Béjar said many Instagram accounts may post “awful, but not violating content” under the current rules, leaving teenagers with no recourse to complain or seek help.
After our interview, he says he has been “thinking about Molly Russell all day”. He said: “If you look at the kind of content that Molly was browsing, what percentage was violating?
“While the company talks about their safety features, what tools do they give teens when they get recommended content that is unwanted?”
The overall design of Instagram is not conducive to encouraging teenagers to report things that make them uncomfortable, according to Béjar.
Teens may fear reporting other users because it will reduce their engagement, he adds, while the design of the app’s reporting tools are too convoluted for younger users.
Executives at the $850bn tech giant were well aware of the potential harms caused by Instagram because he had warned them about them, he claimed.
His team’s research discovered that as many as 13pc of 13-to-15 year olds on Instagram had received an unwanted sexual advance in just a one-week period. At least 6.7pc of these children had also seen distressing self-injury posts in the last seven days.
In October 2021 – having spent months compiling his research – Béjar wrote an email to Zuckerberg expressing his concerns, but was ignored.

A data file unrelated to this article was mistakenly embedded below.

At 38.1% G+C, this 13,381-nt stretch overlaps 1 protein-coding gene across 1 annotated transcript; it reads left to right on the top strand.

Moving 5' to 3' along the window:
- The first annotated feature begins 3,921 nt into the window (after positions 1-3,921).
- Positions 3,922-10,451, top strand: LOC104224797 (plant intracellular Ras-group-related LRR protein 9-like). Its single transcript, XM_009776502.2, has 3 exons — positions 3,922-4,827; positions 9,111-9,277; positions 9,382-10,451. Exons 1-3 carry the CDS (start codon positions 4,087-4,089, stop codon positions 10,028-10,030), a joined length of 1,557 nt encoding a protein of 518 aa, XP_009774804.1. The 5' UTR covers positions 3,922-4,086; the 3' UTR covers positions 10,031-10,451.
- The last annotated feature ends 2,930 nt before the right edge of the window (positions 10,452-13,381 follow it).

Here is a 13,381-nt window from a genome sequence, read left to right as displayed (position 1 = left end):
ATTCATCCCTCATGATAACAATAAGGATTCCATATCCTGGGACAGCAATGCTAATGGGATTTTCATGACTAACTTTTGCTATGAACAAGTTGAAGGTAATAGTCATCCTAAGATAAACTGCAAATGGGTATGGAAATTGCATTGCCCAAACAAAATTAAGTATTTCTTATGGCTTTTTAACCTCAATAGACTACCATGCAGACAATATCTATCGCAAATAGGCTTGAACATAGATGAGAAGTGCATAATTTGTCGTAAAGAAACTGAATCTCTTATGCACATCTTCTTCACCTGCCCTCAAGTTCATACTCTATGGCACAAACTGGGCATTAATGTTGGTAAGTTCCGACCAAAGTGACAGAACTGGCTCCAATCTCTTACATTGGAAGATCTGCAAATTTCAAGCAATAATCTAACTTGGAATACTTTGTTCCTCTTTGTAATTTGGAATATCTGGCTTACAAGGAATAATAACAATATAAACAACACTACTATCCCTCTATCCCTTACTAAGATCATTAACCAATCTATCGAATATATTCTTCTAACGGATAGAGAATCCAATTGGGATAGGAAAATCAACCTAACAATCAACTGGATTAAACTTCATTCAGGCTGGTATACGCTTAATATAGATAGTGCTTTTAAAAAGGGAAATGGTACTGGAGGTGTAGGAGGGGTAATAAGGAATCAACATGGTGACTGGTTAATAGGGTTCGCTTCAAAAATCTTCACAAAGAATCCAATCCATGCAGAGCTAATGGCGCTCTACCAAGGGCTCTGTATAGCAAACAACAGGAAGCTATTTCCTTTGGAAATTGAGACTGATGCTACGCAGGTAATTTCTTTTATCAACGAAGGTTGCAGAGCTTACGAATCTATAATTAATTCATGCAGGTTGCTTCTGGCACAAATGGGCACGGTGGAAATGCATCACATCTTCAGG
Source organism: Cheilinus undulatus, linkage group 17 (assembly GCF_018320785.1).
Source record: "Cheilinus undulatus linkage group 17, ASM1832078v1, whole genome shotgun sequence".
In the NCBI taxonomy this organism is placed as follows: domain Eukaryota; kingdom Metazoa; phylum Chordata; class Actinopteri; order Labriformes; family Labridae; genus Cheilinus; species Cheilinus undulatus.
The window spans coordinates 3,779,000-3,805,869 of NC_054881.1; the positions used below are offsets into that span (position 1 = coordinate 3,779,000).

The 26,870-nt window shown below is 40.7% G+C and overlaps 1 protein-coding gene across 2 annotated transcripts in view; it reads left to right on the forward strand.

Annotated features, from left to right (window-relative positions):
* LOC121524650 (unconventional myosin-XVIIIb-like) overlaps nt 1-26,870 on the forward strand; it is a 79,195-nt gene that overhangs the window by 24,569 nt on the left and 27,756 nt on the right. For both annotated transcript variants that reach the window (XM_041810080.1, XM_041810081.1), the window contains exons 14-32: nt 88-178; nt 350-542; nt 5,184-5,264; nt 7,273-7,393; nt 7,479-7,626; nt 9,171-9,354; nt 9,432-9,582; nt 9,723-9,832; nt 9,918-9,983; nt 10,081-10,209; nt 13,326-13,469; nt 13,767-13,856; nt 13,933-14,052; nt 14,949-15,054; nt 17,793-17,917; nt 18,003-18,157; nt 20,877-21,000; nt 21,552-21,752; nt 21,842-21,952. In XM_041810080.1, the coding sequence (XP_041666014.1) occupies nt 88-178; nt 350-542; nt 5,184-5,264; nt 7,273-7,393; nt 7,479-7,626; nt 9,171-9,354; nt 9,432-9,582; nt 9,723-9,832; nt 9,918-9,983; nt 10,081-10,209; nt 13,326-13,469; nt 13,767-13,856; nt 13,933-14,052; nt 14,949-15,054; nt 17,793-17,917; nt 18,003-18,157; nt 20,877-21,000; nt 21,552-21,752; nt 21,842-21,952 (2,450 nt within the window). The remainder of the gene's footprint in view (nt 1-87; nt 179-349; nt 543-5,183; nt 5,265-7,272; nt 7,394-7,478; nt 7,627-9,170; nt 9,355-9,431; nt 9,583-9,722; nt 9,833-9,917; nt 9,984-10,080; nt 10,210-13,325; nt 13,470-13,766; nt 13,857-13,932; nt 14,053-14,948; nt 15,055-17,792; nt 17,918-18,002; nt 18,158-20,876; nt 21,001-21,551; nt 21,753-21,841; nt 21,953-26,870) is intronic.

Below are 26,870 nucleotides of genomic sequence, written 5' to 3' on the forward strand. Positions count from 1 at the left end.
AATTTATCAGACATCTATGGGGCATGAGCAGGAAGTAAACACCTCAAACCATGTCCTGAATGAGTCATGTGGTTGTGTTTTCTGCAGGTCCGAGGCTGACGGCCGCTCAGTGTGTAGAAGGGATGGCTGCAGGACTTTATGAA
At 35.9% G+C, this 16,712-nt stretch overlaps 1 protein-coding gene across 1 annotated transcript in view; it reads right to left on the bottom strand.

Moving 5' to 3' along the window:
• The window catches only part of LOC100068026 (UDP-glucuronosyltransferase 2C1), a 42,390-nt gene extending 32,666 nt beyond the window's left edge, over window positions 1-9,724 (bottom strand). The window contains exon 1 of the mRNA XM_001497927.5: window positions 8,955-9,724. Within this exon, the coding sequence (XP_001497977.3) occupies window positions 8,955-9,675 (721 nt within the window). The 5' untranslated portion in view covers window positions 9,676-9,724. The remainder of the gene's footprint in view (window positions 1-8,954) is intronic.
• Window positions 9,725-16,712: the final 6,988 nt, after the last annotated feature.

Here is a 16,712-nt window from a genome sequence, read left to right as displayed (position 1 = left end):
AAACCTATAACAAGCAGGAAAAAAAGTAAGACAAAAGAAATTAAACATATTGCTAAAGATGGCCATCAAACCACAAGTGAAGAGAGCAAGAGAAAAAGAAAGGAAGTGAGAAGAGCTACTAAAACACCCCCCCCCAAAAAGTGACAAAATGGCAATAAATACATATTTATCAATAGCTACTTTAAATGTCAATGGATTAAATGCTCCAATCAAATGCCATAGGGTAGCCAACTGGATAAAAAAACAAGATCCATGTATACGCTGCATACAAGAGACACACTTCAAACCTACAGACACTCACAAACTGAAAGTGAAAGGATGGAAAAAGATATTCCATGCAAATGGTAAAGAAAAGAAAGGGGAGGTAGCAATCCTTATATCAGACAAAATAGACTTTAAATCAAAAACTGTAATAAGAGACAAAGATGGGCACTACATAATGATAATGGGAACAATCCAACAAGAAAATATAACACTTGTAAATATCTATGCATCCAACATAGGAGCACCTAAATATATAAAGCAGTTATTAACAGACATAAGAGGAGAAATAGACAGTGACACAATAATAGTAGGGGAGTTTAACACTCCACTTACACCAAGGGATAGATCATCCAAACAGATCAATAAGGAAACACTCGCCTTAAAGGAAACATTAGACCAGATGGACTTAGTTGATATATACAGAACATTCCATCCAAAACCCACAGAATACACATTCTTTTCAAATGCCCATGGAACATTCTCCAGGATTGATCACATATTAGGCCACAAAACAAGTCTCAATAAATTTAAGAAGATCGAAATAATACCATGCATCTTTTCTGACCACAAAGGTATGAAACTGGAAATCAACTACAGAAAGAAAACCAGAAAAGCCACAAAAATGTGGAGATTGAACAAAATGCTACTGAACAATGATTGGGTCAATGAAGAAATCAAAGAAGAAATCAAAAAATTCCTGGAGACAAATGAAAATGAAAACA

Two years later, he says little has changed. He told Senators that there was “no way, so far as I or teenagers I know can determine” to report unwanted sexual advances easily within the app.
Asked whether he felt Instagram was currently appropriate for a 13-year-old, Béjar said: “No it is not, it categorically is not.”
Béjar has worked in the technology industry since he was 15, beginning with IBM in Mexico City before a chance meeting with Apple co-founder Steve Wozniak.
Wozniak sent him an Apple computer and invited him to visit Silicon Valley. He later supported him while studying at King’s College London, before Béjar returned to California.
A security expert, he joined the company then known as Facebook in 2009, becoming an engineering director in the company’s Protect and Care team.
He left in 2015 to spend more time with his children. But by 2019 he had grown concerned that his daughter, who was 14 at the time, was receiving unwanted sexual advances on Instagram.
Béjar returned to Meta as a consultant to work on safety tech, but found his efforts were ignored.
His second stint at the company coincided with a series of damaging leaks about the social network company, compiled by the Wall Street Journal. Data scientist Frances Haugen ultimately went public in 2021 as the source of the leaks and handed a dossier of information to US Senators.